By Livia Lupi
Italian painter Salvator Rosa died on 15 March 1673 in Rome. He is famous for his landscapes and battle pictures, which led many critics to define him as a ‘proto-romantic’. He was also an accomplished poet, satirist, actor and musician.
Born in Arenella, he trained in Naples, coming under the influence of painter and engraver José de Ribera, also known as ‘lo Spagnoletto’ (the little Spaniard). After achieving fame in Naples, Rosa moved to Rome in 1639, where he became famous not only for his paintings but for his acting too. As part of a performance in the Carnival of 1639, he satirised the famous architect and sculptor Gian Lorenzo Bernini, who therefore became a powerful enemy of Rosa’s.
After some time in Rome, Rosa moved to Florence, where he was under the patronage of Cardinal Giovanni Carlo de’ Medici. The painter and actor’s Florentine house became the hub of a literary, musical and artistic circle named Accademia dei Percossi, where Rosa cultivated his acting skills. In this period he also produced a series of unusual tondi exploring the theme of witchcraft.
In 1649 he permanently moved back to Rome, concentrating more and more on religious and historical subjects rather than landscapes. From 1660, he worked on etchings, producing numerous successful prints. His literary work was published posthumously in 1710.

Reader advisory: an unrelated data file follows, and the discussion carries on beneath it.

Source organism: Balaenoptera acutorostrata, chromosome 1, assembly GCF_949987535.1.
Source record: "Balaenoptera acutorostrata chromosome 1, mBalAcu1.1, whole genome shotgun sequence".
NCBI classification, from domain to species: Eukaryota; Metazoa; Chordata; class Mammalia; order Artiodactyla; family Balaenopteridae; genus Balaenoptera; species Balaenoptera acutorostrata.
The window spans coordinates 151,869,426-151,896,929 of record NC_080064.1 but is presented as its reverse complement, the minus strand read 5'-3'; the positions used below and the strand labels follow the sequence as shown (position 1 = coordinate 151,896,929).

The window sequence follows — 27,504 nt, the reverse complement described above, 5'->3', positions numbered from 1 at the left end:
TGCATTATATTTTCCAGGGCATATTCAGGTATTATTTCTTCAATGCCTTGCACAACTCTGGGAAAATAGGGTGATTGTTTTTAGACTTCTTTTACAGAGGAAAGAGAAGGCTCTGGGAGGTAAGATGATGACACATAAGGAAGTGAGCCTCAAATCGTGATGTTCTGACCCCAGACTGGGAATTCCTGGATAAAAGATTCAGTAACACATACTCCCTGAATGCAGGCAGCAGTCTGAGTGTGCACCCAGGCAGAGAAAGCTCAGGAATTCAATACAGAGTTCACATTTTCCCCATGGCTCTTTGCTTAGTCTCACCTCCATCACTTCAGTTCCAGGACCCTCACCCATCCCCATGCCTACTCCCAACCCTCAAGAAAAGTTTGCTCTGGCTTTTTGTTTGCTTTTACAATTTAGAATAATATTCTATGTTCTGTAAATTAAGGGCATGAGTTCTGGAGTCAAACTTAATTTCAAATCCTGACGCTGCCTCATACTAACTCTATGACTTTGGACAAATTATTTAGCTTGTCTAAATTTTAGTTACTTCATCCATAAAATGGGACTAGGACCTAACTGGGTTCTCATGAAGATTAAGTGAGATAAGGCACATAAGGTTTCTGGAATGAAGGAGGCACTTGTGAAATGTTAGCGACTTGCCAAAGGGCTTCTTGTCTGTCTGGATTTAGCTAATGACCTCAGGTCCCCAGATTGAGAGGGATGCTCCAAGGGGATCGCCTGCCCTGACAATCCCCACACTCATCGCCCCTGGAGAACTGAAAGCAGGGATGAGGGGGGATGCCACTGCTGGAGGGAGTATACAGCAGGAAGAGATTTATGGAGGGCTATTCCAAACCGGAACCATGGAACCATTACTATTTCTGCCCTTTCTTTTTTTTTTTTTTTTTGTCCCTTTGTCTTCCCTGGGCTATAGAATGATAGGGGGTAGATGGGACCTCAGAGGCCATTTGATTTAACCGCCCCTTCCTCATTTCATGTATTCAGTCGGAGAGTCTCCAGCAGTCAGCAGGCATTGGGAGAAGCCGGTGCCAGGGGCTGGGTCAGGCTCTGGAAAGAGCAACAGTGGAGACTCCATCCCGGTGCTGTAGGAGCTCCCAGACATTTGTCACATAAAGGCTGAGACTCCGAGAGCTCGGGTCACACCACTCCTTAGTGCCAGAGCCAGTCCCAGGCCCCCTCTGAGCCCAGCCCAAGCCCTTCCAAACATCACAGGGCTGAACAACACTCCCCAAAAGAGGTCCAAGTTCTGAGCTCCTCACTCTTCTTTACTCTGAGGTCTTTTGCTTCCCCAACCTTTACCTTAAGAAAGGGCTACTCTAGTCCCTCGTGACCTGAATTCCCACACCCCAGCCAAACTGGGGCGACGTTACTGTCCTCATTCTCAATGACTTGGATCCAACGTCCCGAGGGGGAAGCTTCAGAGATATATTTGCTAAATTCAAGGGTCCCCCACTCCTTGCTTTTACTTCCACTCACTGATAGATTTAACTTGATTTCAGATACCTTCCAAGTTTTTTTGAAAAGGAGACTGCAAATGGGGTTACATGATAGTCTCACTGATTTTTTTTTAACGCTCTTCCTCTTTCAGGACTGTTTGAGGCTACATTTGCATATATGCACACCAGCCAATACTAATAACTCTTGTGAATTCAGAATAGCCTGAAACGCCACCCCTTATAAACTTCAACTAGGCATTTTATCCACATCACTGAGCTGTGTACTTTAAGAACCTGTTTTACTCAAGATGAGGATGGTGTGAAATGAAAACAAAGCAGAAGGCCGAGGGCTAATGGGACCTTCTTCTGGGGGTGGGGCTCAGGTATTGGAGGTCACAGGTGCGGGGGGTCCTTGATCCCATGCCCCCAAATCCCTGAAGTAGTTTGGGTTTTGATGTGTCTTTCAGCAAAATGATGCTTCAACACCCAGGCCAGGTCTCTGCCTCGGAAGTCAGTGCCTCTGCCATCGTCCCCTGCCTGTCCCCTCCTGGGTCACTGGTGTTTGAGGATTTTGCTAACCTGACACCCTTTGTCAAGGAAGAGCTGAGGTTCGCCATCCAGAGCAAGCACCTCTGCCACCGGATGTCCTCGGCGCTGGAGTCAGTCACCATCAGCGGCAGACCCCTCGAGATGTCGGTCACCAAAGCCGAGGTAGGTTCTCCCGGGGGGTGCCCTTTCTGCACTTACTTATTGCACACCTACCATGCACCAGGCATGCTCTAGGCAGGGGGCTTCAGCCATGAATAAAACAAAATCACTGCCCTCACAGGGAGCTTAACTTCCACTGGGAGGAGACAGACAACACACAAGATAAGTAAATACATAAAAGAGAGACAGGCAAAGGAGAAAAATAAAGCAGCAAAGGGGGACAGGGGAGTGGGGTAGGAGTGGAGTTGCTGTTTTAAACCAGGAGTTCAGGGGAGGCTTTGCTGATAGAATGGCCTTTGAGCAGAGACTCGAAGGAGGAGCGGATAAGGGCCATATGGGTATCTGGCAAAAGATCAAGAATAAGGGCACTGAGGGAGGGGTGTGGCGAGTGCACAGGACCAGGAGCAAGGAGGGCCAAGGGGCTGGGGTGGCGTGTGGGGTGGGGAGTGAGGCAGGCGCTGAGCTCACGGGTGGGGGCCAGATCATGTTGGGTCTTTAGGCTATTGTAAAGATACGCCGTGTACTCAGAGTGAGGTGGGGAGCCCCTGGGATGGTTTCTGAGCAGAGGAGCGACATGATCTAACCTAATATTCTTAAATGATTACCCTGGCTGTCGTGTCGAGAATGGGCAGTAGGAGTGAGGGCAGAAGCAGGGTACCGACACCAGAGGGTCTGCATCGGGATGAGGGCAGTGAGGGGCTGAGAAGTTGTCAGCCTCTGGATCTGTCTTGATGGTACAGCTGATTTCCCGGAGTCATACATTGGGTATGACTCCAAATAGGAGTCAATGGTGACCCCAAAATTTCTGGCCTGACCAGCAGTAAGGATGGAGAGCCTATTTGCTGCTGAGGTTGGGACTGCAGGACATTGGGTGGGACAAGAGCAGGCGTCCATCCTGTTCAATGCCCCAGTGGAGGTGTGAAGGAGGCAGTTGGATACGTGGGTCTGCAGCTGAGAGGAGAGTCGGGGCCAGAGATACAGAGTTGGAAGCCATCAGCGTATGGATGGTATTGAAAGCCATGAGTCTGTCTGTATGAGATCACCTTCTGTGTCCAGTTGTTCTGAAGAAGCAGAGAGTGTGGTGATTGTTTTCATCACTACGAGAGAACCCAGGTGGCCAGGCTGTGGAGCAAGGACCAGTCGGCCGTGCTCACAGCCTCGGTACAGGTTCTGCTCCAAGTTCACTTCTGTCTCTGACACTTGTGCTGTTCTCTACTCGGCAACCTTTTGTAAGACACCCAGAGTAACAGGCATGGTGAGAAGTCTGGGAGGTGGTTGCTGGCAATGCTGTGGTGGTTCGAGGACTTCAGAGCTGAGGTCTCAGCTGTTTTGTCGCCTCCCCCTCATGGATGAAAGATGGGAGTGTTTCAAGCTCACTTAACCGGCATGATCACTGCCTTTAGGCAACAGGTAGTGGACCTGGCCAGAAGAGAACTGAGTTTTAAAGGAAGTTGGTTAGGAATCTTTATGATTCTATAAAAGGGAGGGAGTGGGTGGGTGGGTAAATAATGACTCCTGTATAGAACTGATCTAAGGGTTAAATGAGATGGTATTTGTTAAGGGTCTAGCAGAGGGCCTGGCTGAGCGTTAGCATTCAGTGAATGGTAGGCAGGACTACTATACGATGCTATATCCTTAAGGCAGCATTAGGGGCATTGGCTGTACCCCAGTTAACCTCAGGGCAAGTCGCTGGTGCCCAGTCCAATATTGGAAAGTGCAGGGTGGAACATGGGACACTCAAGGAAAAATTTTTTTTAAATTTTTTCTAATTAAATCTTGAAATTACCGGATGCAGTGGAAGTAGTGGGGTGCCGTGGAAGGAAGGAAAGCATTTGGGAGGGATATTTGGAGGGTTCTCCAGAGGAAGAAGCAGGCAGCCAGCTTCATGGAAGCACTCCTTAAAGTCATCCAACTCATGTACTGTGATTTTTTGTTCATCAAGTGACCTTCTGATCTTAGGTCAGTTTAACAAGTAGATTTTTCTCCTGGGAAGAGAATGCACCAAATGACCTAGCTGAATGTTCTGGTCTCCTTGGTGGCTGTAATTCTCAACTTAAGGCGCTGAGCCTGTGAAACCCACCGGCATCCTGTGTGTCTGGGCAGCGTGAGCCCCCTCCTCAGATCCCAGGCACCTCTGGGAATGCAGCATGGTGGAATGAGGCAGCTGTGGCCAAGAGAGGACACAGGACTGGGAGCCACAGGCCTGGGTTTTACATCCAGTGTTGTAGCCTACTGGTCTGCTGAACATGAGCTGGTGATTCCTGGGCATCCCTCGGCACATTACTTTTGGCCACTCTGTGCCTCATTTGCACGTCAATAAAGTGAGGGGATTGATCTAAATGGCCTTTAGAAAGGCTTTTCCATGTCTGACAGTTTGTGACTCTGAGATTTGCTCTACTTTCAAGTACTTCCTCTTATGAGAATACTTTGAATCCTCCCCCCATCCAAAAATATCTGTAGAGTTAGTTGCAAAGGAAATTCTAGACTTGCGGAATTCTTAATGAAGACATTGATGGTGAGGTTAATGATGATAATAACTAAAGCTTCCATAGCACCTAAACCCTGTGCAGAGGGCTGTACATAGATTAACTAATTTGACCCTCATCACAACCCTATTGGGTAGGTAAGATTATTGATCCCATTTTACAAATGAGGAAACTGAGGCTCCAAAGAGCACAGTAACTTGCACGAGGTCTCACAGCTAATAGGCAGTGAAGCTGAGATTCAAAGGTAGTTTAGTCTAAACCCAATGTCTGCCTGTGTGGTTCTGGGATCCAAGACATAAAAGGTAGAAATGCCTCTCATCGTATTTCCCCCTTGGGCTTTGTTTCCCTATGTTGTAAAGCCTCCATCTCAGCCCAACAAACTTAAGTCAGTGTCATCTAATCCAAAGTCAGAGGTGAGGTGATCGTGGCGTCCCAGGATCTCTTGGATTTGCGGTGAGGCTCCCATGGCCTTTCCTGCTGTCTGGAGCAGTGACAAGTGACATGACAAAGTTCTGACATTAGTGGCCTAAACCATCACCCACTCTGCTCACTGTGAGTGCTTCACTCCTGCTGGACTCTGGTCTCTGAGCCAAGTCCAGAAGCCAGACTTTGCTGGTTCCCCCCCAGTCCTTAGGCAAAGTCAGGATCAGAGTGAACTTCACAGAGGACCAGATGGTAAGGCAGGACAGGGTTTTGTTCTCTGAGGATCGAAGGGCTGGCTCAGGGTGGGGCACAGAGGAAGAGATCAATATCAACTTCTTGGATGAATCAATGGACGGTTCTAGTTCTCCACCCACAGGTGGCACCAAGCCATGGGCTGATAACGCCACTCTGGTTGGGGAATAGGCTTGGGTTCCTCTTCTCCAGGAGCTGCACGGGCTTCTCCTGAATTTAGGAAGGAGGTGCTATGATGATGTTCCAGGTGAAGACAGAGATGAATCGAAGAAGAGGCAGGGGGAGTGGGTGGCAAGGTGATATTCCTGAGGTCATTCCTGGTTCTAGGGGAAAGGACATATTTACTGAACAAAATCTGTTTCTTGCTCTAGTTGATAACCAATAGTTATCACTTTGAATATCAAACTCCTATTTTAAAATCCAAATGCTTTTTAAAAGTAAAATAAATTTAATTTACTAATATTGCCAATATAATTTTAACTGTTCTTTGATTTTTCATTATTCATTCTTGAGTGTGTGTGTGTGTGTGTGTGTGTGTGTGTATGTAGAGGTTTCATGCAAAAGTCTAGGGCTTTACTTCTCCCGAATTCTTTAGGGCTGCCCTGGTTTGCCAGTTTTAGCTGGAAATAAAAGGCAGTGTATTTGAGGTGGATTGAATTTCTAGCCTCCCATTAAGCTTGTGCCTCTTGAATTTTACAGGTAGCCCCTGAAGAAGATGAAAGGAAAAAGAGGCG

Reference: Web Gallery of Art
Self-portrait, c. 1647, Oil on canvas, 99 x 79 cm. Metropolitan Museum of Art, New York.
Self-Portrait as Philosopher of Silence, c. 1645. Oil on canvas, 116 x 94 cm. National Gallery, London.
Grotto with Cascades, 1639-40. Oil on canvas, 65 x 49 cm. Galleria Palatina (Palazzo Pitti), Florence.
River Landscape with Apollo and the Cumean Sibyl, c.1655. Oil on canvas, 174 x 259 cm. Wallace Collection, London.
The Shade of Samuel Appears to Saul, 1668. Oil on canvas, 275 x 191 cm. Musée du Louvre, Paris.
The Prodigal Son, 1651-55. Oil on canvas, 254 x 201 cm. The Hermitage, St. Petersburg.